If you absolutely need “Windows” you can install and run Windows on the Mac! There are two ways: 1- Bootcamp, where you reboot out of the Mac side and boot up into a full Windows install. 2- Virtual machine, where you can run Windows along side your other Mac programs, and it appears as it’s own window within Mac OS X.
Okay – lets look into the crystal ball…
One of the core rumors is that the new line of MacBook Pros (MBPs) will be similar to the form factor of the MacBook Air (MBA) (very thin, and wedge shaped – when looked at from the side).
There is speculation that if Apple releases such a re-design of the MBPs that – at first – the 17″ won’t get that design, and will continue to be offered, with or without a hardware spec increase.
The most likely outcome if this new design is implicated: is that the 17″ MBP will simply be discontinued. The total sales of 17″ MBPs are very very low. They are to big and the newest hardware specs are making LARGE 17″ machines unnecessary.
Now the flip side to the “similar to the MBA form factor” is that the MBPs will keep their current shape (non wedge) but will have a few different tweaks.
The most logical change would be the loss of the optical drive. Apple clearly believes that digital distribution is the future – that’s one reason why they haven’t sold Macs with Blu-ray drives.
I’d venture to guess that if they remove the optical drive, that Apple may offer an option for a 2nd internal hard drive.
This would be a great win-win for Apple and for consumers. If Apple were to offer two drives, one would most likely be a smaller SSD (solid state disk – they are SUPER fast, and have no moving parts), along with a traditional larger 250-500+GB drive.
The SSD drive would likely have the operating system on it, as well as the built in applications.
This would allow the computer to boot up and start applications very quickly. The other drive would be for your files, music, etc. Since the traditional drive will be a much larger drive, it would make sense to move your files off onto this second drive.
Some common FAQ’s:
Q: When should I buy my system? My college orientation is in June/July.
A: Well, refer to RULE #3. However, I do recommend that you have the computer in hand at least one month before you are to be living on campus. That way you can get used to the computer.
Note however, that some schools require that you have the computer for your orientation. Ask ahead – plan ahead!
Q: My college sells the computer / and or / the college has a “tech store”, should I buy it from them?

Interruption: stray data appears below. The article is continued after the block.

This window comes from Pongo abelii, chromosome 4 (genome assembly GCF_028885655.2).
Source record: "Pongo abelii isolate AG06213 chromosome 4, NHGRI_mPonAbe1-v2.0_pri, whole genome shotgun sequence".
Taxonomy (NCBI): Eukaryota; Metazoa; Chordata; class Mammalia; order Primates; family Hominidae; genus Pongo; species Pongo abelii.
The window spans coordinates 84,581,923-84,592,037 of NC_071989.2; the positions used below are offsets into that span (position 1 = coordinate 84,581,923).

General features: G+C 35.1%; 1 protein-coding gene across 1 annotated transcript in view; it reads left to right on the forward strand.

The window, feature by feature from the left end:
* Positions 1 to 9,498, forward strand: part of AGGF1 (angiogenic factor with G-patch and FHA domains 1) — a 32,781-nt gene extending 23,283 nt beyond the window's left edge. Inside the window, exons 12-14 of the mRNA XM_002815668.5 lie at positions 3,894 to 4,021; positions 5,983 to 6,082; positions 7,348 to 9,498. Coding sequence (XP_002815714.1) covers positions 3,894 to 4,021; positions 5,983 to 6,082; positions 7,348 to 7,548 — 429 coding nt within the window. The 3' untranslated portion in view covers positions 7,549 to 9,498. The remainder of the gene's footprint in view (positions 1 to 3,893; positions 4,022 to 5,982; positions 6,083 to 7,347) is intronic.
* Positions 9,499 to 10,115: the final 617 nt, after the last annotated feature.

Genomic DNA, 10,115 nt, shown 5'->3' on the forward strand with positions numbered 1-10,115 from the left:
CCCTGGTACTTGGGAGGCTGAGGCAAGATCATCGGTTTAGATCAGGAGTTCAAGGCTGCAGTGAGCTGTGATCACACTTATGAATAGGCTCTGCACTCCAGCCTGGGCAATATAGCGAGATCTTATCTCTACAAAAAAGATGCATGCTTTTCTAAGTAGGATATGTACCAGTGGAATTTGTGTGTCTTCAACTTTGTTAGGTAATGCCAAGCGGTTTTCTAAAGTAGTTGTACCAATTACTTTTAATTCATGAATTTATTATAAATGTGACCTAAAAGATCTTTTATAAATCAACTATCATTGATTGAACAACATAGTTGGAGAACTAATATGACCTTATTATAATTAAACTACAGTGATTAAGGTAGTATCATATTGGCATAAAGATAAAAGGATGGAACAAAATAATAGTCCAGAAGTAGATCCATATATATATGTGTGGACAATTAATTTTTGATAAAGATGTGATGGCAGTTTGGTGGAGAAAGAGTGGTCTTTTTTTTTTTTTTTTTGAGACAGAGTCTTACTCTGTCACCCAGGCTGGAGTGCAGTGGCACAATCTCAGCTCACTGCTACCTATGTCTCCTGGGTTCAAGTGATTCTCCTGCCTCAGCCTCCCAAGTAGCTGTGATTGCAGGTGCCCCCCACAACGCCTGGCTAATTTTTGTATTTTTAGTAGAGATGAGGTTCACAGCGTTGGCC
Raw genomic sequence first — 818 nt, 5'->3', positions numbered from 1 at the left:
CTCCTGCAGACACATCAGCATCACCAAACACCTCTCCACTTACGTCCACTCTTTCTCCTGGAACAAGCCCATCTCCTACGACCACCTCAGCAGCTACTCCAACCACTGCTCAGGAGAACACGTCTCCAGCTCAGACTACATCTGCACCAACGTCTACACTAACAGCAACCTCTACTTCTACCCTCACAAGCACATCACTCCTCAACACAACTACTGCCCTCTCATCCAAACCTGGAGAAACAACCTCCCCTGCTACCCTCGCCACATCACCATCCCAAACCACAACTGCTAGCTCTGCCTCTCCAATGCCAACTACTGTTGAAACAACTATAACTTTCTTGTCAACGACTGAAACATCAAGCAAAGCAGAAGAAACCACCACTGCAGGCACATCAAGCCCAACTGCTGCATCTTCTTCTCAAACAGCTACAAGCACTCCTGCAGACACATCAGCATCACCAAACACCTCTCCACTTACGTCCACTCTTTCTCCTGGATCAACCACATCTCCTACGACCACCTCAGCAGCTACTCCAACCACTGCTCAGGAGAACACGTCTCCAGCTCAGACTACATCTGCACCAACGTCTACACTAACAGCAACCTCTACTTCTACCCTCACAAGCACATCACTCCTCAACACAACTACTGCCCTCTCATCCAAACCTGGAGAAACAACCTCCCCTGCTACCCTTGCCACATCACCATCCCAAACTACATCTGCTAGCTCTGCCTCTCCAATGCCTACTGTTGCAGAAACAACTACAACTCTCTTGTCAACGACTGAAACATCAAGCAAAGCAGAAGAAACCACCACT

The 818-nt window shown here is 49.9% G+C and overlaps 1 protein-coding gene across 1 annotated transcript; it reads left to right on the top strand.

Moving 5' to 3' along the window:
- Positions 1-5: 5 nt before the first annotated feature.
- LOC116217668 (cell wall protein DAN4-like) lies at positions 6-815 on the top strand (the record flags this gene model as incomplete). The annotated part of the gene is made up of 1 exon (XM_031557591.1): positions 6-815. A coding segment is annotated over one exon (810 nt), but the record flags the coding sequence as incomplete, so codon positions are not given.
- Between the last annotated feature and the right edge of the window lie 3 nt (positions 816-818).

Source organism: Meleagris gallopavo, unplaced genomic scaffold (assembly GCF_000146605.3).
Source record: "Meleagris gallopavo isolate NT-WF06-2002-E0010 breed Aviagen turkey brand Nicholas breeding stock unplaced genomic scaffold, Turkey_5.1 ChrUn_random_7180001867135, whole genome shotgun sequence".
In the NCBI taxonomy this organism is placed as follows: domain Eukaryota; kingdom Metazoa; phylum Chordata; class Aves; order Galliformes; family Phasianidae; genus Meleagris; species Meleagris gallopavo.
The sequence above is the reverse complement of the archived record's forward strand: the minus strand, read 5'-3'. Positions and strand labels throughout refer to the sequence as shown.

A: It depends. Some schools offer deals (decent student discounts) or bundles (includes software) in the total.
Also some schools – may allow you to fold the cost into your tuition. ASK FIRST! NEVER ASSUME that you can do that. Plan ahead!
Q: Should I get a MacBook Air (MBA) or a MacBook Pro (MBP)?
A: That’s up to you. However, there are disadvantages for both.
MBA Pros: small, 11″ or 13″ screens, very light, solid state disk drive, long battery life
MBA Cons: no 15″ option, few ports, underpowered compared to MBPs, small internal hard drive space, NON UPGRADABLE RAM
MBP Pros: more powerful than MBAs, 13″, 15″, and 17″ screen options, more ports, decent battery life, UPGRADABLE RAM
MBP Cons: heaver and larger than MBAs, solid state disks are expensive
I would not purchase a MBA. You can not upgrade the RAM, and it’s limited to a MAX of 4GBs from Apple. In my opinion it’s underpowered unless you only need to surf the internet, email, etc.
I simply recommend MBPs.
Q: What type of processor should I get? Example choices: Core i3, i5, i7.
A: The i7 will be the best that they have to offer, the middle range is the i5, and it’s unlikely that you will see a MBP with an i3.
Q: What screen size should I get?
A: I’ve had 13″, 15″, and 17″ notebooks (all Apples). Obviously smaller is more portable.
I would say go with the 13″. Why? Well, you can always connect your MBP to an external monitor for more screen real-estate when you are home.
Q: Okay, so I can connect it to an external monitor, does it have to be an Apple monitor?
A: Nope! If you want super ease of use, with added features, and can afford the $1000 price tag of the 27″ Thunderbolt LED display from Apple – go for it.
All you need is an LCD monitor that can connect via DVI or HDMI.
Apple sells MiniDisplayPort adapters to VGA, DVI, and HDMI. Go digital- make sure DVI or HDMI.
Q: I predict that I will be using my MBP for presentations… what do I need to connect to digital projectors, etc.
A: You should buy a MiniDisplayPort to VGA adapter as well as one that goes to DVI. Keep those in your laptop bag in case you need to connect your machine to a projector.
NEVER ASSUME it will “just work”, plan ahead: look at what type of connection the projector uses, or ask the school’s IT department if they have an adapter you can borrow.
Q: How much RAM (random access memory) should I get? You tell me not to pre-configure (rule # 2)…
A: Minimum of 4GB.
If you are purchasing a MacBook Air, make sure you buy a unit with the most RAM you can when you buy it. Why? The RAM in the MacBook Air isn’t upgradable after it leaves the factory. If you get a 2GB unit, you are stuck with only 2GB or RAM.